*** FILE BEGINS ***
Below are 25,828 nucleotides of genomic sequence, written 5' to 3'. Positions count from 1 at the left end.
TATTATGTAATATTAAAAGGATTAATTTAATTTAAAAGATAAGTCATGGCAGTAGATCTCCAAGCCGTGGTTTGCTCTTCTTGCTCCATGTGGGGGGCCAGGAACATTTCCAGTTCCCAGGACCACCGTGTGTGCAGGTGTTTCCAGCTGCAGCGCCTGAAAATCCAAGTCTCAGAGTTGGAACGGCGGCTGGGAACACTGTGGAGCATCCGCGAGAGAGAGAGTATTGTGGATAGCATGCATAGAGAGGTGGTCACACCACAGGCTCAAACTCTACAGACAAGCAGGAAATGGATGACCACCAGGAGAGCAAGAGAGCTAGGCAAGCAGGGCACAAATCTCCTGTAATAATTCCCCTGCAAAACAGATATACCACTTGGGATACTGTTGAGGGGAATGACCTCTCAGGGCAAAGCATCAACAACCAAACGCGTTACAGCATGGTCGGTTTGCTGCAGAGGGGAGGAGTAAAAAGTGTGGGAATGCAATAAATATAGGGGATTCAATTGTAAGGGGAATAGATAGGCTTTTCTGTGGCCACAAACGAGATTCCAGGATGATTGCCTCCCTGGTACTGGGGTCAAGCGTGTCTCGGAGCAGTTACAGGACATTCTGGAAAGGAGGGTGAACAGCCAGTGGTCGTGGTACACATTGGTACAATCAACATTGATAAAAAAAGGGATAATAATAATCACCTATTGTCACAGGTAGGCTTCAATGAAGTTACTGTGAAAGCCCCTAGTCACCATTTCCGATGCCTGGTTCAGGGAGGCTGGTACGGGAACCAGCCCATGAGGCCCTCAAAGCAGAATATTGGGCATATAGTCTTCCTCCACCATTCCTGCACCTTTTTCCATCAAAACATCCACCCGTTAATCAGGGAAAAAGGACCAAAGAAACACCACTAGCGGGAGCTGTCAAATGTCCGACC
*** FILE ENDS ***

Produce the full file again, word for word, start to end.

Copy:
Below are 25,828 nucleotides of genomic sequence, written 5' to 3'. Positions count from 1 at the left end.
TATTATGTAATATTAAAAGGATTAATTTAATTTAAAAGATAAGTCATGGCAGTAGATCTCCAAGCCGTGGTTTGCTCTTCTTGCTCCATGTGGGGGGCCAGGAACATTTCCAGTTCCCAGGACCACCGTGTGTGCAGGTGTTTCCAGCTGCAGCGCCTGAAAATCCAAGTCTCAGAGTTGGAACGGCGGCTGGGAACACTGTGGAGCATCCGCGAGAGAGAGAGTATTGTGGATAGCATGCATAGAGAGGTGGTCACACCACAGGCTCAAACTCTACAGACAAGCAGGAAATGGATGACCACCAGGAGAGCAAGAGAGCTAGGCAAGCAGGGCACAAATCTCCTGTAATAATTCCCCTGCAAAACAGATATACCACTTGGGATACTGTTGAGGGGAATGACCTCTCAGGGCAAAGCATCAACAACCAAACGCGTTACAGCATGGTCGGTTTGCTGCAGAGGGGAGGAGTAAAAAGTGTGGGAATGCAATAAATATAGGGGATTCAATTGTAAGGGGAATAGATAGGCTTTTCTGTGGCCACAAACGAGATTCCAGGATGATTGCCTCCCTGGTACTGGGGTCAAGCGTGTCTCGGAGCAGTTACAGGACATTCTGGAAAGGAGGGTGAACAGCCAGTGGTCGTGGTACACATTGGTACAATCAACATTGATAAAAAAAGGGATAATAATAATCACCTATTGTCACAGGTAGGCTTCAATGAAGTTACTGTGAAAGCCCCTAGTCACCATTTCCGATGCCTGGTTCAGGGAGGCTGGTACGGGAACCAGCCCATGAGGCCCTCAAAGCAGAATATTGGGCATATAGTCTTCCTCCACCATTCCTGCACCTTTTTCCATCAAAACATCCACCCGTTAATCAGGGAAAAAGGACCAAAGAAACACCACTAGCGGGAGCTGTCAAATGTCCGACC